The soda tax came to Harrisburg and got popped, big time.
A state Senate hearing billed as merely a "conversation," but seen by tax supporters as prelude to a state-forced repeal, was anything but sugary.
The tax was tagged destructive to the city's economy, devastating to grocery stores, putting people out of work, harmful to poor neighborhoods, and racist.
It's "duplicitous," said Philly Democratic Sen. Tony Williams, because the people it taxes most are the people it purports to help most. At one point, discussing city demographics, Williams said, "We don't tax lattes. Maybe we should."
Jeff Brown, owner of several Philly ShopRites and chairman of the Pennsylvania Food Merchants Association, was blunter.
"It's a racist tax," he said. "It falls disproportionately on people of color and assumes they can't make wise decisions regarding their health."
The tax, 1.5 cents an ounce on sweetened and diet beverages (4,000 products, says the industry), took effect last January 1 to raise $90 million a year for citywide pre-K, parks, rec centers, community schools and libraries.
It's touted as Mayor Kenney's major accomplishment, praised as providing a pathway to better health, better schools and, as Kenney said after it easily passed City Council last year, the start of "changing the narrative of poverty in our city."
Donna Cooper, of Public Citizens for Children and Youth and a supporter of the tax, said opponents and the beverage industry want to "scare the public." She said the tax so far provided hundreds of jobs for pre-K workers and a better chance for 2,000 kids.
And Jonathan Kirch, of the American Heart Association, said the tax "will reduce diabetes, heart disease, stroke and other chronic illness."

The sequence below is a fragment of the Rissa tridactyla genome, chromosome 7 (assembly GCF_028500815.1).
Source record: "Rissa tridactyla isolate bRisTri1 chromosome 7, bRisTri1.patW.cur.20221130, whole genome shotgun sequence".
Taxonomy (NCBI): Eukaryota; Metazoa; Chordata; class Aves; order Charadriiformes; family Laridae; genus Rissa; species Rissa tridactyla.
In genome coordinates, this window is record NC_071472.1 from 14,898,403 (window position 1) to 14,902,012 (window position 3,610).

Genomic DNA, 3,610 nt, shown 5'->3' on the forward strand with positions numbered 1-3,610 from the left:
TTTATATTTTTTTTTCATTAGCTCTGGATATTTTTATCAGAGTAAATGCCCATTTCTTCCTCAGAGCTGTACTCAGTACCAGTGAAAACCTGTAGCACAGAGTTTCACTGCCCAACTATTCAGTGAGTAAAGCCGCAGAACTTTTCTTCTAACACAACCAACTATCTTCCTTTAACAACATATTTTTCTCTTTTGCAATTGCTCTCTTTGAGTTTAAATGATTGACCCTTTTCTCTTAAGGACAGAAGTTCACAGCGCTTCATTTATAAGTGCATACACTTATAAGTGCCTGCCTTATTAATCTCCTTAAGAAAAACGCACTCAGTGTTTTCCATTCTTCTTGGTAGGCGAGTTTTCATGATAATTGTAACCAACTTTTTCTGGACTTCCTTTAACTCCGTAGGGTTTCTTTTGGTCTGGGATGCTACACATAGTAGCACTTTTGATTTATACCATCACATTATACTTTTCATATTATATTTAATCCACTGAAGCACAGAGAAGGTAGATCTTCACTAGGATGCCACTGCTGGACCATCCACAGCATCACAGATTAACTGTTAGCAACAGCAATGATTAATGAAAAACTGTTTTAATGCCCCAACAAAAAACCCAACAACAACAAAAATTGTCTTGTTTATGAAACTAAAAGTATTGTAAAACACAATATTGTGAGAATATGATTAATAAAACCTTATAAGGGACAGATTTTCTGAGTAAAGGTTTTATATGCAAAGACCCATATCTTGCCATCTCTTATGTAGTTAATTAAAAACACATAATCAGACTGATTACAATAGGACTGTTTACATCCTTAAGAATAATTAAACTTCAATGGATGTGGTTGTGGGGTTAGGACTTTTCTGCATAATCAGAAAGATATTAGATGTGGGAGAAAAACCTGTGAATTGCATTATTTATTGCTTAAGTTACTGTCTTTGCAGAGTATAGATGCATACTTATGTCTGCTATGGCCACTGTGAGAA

If all this sounds familiar, it's because through long debate and legal proceedings the tax has drawn two narratives: one of promise, one of plague. Clearly that continues.
And Tuesday's hearing served as a signal the tax could be front and center in the 2019 mayor's race, and maybe part of the 2018 governor's race.
The hearing was requested by Williams and conducted by Sen. Scott Wagner (R., York), chairman of the Senate Local Government Committee and an announced candidate for governor next year.
When I asked Williams if he's running for mayor again (he finished a distant second to Kenney in 2015's primary), he said, "Stop, stop, no, people keep saying that."
This sounds to me like "maybe."
Williams and Wagner tried to hold this hearing in Philly in June but were shouted down by protesters supportive of the tax.
This time there were no protesters. But there was City Controller Alan Butkovitz, who opposes the tax and might be running for mayor.
He testified the tax is killing local businesses, is falling short of projected revenue, and is "an unnecessary bait and switch" with the city wage tax. He said if scheduled wage tax reductions (over the next five years) were waylaid, the soda tax could be canned and its beneficiaries funded.
When I asked Butkovitz if he's running for mayor, he said, "We don't know yet."
This sounds to me like "yes."
There also was testimony that the soda tax will result in lower-income neighborhoods losing access to fresh foods as grocery stores are forced to close.
Brown, for example, who also owns ShopRites in Philly suburbs, said his city stores' profits are down 15 percent, his beverage sales are down 60 percent, and he might have to shutter stores in poorer neighborhoods.
There was other testimony about sales declines and upswings in soda purchases outside the city. And Danny Grace, president of Teamsters Local 830, said 150 beverage production workers and drivers have been laid off since the tax took effect.
Meanwhile, there's a Senate bill in the works to allow the state to preempt Philly and outlaw the tax.
Butkovitz tells me he might support such a bill. Wagner says the tax "doesn't make sense to me." And Williams says, "I'm not going to stop. … I will organize [a further] conversation in Philadelphia."